Deveny, Thomas G. Cain on Screen: Contemporary Spanish Cinema. Maryland: The Scarecrow Press, 1993. Print.
“As Teresa lies awake, we see the shadow of Fernando projected onto the wall behind the bed as he undresses connotating a lack of substance inthe husband, and further relating him to the monster, since Isabel had told Ana that he was a spirit with no body.” (p.126)
Higgenbotham V. Spanish Cinema Under Franco. Austin: University of Texas Press, 1988. Print.
“By referring to the horror myth of Frankenstein, Erice has discovered an uncannily accurate metaphor for Franco’s Spain. As a character without a memory, Frankenstein has no moral sense and, thus can behave kindly, then kill. As a mythical figure himself Frankenstein aptly represents the endresult of the Franco Myth.” (p.120)
Hopewell, J. Out of the past: Spanish Cinema after Franco. London: BFI, 1986. Print.
Ana’s fascination with Frankenstein’s monster… “a part ofthe collective desire for resurrection that seeps into Spanish culturein the 1940s” (p. 122)
Jordan, B. and Allinson, M. Spanish Cinema: A students Guide. London: Hodder, 2005. Print.
Kinder, M. Blood Cinema: The reconstruction of national identity in Spain, Berkley: University of California Press, 1993. Print.
“It demonstrates that under the pressures of a war that divided thenation, the family, and the individual, an entire generation of impressionable children felt a mixture of love and fear for repressive patriarchs – a combination that generated distorted fantasies of heroic allegiance and rebellious patricide and that had led them to identify with both the victim and the monster.” (p.128)
“The strongestgerminal images in the film are not Ana’s visions of the monster butthe close shots of the beehive and the desolate long shots of thelandscapes, night skies, train tracks and village exteriors. Whentreated with painterly compositions, long takes, and the brilliantelliptical editing rhythms of Spain’s foremost film editor…these imagesof ordinary objects become detached from the spare narrative line andachieve a powerful resonance – a resonance whose aestheticism goesbeyond the boundaries of neorealism.” (p.130)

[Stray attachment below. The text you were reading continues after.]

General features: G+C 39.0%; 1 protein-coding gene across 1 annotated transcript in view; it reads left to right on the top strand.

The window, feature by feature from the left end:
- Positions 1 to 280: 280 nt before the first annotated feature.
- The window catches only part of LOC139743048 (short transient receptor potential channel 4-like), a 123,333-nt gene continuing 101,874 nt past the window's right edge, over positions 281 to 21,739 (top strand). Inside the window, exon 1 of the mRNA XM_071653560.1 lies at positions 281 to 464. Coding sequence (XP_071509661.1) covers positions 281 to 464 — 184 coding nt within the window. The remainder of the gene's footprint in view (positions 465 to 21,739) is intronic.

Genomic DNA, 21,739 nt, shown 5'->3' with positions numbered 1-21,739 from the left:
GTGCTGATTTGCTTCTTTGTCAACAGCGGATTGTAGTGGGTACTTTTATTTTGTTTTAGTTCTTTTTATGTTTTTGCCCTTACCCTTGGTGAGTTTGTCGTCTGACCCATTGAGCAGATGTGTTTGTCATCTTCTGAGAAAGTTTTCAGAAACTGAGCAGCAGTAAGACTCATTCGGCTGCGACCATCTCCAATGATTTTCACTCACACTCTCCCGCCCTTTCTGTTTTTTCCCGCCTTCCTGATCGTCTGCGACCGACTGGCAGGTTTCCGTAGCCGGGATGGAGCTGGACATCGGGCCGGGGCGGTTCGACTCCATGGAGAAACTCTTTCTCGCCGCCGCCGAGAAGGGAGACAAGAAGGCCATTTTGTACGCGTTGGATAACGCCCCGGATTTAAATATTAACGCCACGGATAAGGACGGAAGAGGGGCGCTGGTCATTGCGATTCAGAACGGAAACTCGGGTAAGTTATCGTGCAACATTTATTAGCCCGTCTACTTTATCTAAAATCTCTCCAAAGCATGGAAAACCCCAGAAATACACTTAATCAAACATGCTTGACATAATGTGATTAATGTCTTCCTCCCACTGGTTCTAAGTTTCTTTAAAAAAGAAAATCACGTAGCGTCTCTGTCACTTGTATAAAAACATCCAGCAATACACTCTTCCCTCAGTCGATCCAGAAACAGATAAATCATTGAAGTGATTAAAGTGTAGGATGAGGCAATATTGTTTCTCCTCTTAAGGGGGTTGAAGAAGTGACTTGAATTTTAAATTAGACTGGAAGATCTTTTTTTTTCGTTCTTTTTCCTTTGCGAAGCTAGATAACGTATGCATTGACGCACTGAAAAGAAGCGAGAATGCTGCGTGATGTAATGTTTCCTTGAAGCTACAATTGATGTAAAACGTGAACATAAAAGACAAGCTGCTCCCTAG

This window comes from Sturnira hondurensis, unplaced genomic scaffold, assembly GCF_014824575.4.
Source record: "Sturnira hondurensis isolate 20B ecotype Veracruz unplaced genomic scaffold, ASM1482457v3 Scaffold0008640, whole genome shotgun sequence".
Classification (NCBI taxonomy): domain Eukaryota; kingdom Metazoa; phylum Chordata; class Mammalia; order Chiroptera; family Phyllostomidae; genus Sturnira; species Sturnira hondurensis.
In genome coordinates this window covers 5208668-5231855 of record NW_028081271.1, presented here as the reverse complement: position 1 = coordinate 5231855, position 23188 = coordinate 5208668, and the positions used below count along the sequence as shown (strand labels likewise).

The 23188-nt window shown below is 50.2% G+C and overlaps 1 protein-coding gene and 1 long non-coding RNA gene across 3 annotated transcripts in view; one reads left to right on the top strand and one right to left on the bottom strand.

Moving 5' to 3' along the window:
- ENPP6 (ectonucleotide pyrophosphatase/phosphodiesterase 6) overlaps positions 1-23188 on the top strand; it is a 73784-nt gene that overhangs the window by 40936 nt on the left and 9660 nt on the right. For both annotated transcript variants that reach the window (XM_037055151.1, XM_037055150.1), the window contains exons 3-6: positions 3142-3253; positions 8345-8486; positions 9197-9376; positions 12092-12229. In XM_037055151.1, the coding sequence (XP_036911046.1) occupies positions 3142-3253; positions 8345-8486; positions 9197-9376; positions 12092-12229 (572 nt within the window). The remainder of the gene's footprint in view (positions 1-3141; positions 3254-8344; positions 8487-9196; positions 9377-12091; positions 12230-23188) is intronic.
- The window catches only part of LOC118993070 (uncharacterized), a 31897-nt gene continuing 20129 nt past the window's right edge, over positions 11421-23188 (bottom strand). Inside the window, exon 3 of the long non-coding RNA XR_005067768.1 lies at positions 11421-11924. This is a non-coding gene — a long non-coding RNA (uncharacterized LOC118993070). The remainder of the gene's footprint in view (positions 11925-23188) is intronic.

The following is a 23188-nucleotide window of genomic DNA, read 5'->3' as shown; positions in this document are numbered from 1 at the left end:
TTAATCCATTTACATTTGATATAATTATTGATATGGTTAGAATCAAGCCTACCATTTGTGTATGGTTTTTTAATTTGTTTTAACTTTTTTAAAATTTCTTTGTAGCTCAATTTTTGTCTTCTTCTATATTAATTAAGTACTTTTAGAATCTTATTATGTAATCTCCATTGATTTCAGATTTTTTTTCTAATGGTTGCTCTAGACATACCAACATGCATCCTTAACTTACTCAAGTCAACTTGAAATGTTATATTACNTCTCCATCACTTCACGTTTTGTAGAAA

“These resonant images seldom answerthe narrative questions that define the singularity of the plot. Ratherthey redirect our attention to the cultural background – to theassociative links and mnemonic traces of a personality immersed in thepainful events from the past and to the iterative traces of collectivehistory and dominant ideology.” (p. 133)
Martín-Marquez, Susan. Monstrous Identity: Female Socializationin El Espíritu de la colmena’, New Orleans Review 19/2 (1992): 52-58. Print.
Ros, Xon de. ‘Inocence Lost: Sound and Silence in El espíritu de la colmena’, in Sound on Vision: Studies on Spanish Cinema, ed. Robin Fiddian and Ian Michael, Special Issue Bulletin of Spanish Studies, lxxxiv, 1 (Glasgow: BHS, 1999): 27-37. Print.
Stone, R. Spanish Cinema. London: Longman, 2001. Print.
Using original interview material with Spanish Cinema luminaries such as Carlos Saura, Julio Medem, Imanol Uribe and Elías Querejeta, Rob Stone charts a history of Spanish Cinema throughout the turbulent Francoist years and beyond.
the poisonous mushroom
Wikipedia- José Antonio Primo de Rivera , founder of the Falange EspañolaRead less